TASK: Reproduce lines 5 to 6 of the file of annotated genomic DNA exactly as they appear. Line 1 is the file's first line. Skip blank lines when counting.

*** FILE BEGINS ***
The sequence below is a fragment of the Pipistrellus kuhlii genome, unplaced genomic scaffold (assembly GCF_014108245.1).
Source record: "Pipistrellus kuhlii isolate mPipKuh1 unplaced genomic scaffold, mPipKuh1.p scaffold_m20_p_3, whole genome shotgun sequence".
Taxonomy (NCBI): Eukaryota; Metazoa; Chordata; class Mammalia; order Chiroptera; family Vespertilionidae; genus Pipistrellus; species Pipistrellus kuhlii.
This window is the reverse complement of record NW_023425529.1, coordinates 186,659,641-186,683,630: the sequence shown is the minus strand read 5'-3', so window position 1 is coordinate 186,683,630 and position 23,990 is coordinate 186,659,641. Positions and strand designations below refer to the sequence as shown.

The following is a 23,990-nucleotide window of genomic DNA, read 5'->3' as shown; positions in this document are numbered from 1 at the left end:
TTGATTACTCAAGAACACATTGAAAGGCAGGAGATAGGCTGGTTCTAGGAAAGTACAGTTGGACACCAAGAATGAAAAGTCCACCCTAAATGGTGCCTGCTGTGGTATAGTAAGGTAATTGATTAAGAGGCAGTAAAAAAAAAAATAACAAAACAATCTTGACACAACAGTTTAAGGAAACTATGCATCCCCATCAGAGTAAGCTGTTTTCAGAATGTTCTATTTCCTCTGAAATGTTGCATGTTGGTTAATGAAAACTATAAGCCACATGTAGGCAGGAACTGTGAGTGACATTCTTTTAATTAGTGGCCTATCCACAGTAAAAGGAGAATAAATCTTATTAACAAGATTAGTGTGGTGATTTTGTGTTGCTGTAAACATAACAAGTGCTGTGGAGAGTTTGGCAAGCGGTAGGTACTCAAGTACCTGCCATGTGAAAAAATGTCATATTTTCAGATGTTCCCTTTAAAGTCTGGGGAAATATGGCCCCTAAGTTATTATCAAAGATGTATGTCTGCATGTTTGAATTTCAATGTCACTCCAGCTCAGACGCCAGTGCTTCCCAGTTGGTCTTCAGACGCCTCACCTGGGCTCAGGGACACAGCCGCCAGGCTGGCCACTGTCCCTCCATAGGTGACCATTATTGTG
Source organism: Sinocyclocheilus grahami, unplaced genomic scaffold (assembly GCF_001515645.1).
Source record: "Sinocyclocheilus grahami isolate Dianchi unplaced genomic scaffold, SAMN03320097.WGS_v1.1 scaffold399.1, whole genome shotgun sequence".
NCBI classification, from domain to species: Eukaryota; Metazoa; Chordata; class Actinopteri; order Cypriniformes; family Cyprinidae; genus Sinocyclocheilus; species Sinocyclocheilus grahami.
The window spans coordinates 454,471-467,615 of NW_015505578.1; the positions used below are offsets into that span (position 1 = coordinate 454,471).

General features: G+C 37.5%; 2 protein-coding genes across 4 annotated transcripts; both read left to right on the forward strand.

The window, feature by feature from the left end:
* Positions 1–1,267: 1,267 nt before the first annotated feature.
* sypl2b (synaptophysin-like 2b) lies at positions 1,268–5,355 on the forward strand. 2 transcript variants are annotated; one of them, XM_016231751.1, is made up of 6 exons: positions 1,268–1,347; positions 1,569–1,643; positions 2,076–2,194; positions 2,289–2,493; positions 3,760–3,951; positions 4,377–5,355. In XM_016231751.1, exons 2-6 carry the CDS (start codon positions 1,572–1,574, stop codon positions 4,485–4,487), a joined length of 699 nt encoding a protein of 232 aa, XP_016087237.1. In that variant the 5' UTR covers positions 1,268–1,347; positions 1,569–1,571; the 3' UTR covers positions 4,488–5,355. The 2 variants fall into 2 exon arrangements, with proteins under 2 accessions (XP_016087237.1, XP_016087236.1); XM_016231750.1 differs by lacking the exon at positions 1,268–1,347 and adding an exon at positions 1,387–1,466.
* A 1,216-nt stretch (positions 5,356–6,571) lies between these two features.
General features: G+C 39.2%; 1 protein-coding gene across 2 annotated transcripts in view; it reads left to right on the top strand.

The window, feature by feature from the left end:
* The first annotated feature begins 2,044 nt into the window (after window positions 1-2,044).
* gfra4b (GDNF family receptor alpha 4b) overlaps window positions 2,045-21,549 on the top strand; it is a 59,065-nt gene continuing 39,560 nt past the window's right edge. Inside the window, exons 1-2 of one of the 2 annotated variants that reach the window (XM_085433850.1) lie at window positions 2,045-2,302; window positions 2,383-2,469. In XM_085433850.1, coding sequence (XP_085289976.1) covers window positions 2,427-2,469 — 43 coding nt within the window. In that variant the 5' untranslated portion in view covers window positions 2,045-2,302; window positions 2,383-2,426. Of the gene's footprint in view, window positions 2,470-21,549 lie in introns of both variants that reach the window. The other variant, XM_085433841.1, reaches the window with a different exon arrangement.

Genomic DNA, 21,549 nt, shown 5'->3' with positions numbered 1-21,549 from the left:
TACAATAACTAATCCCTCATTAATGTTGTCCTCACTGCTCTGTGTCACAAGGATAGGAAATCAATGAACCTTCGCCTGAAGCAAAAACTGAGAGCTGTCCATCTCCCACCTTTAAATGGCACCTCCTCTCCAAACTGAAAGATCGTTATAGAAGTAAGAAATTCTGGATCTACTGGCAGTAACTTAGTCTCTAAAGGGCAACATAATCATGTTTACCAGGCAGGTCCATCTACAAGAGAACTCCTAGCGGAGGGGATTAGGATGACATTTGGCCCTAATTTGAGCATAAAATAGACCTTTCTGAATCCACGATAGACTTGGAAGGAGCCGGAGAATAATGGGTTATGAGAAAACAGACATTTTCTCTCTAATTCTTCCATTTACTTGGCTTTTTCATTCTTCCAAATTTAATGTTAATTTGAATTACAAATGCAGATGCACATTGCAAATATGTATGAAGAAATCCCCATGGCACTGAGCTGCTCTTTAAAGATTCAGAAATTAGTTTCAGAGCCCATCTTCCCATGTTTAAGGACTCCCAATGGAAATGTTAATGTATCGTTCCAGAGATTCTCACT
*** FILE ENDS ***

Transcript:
The following is a 23,990-nucleotide window of genomic DNA, read 5'->3' as shown; positions in this document are numbered from 1 at the left end:
TTGATTACTCAAGAACACATTGAAAGGCAGGAGATAGGCTGGTTCTAGGAAAGTACAGTTGGACACCAAGAATGAAAAGTCCACCCTAAATGGTGCCTGCTGTGGTATAGTAAGGTAATTGATTAAGAGGCAGTAAAAAAAAAAATAACAAAACAATCTTGACACAACAGTTTAAGGAAACTATGCATCCCCATCAGAGTAAGCTGTTTTCAGAATGTTCTATTTCCTCTGAAATGTTGCATGTTGGTTAATGAAAACTATAAGCCACATGTAGGCAGGAACTGTGAGTGACATTCTTTTAATTAGTGGCCTATCCACAGTAAAAGGAGAATAAATCTTATTAACAAGATTAGTGTGGTGATTTTGTGTTGCTGTAAACATAACAAGTGCTGTGGAGAGTTTGGCAAGCGGTAGGTACTCAAGTACCTGCCATGTGAAAAAATGTCATATTTTCAGATGTTCCCTTTAAAGTCTGGGGAAATATGGCCCCTAAGTTATTATCAAAGATGTATGTCTGCATGTTTGAATTTCAATGTCACTCCAGCTCAGACGCCAGTGCTTCCCAGTTGGTCTTCAGACGCCTCACCTGGGCTCAGGGACACAGCCGCCAGGCTGGCCACTGTCCCTCCATAGGTGACCATTATTGTG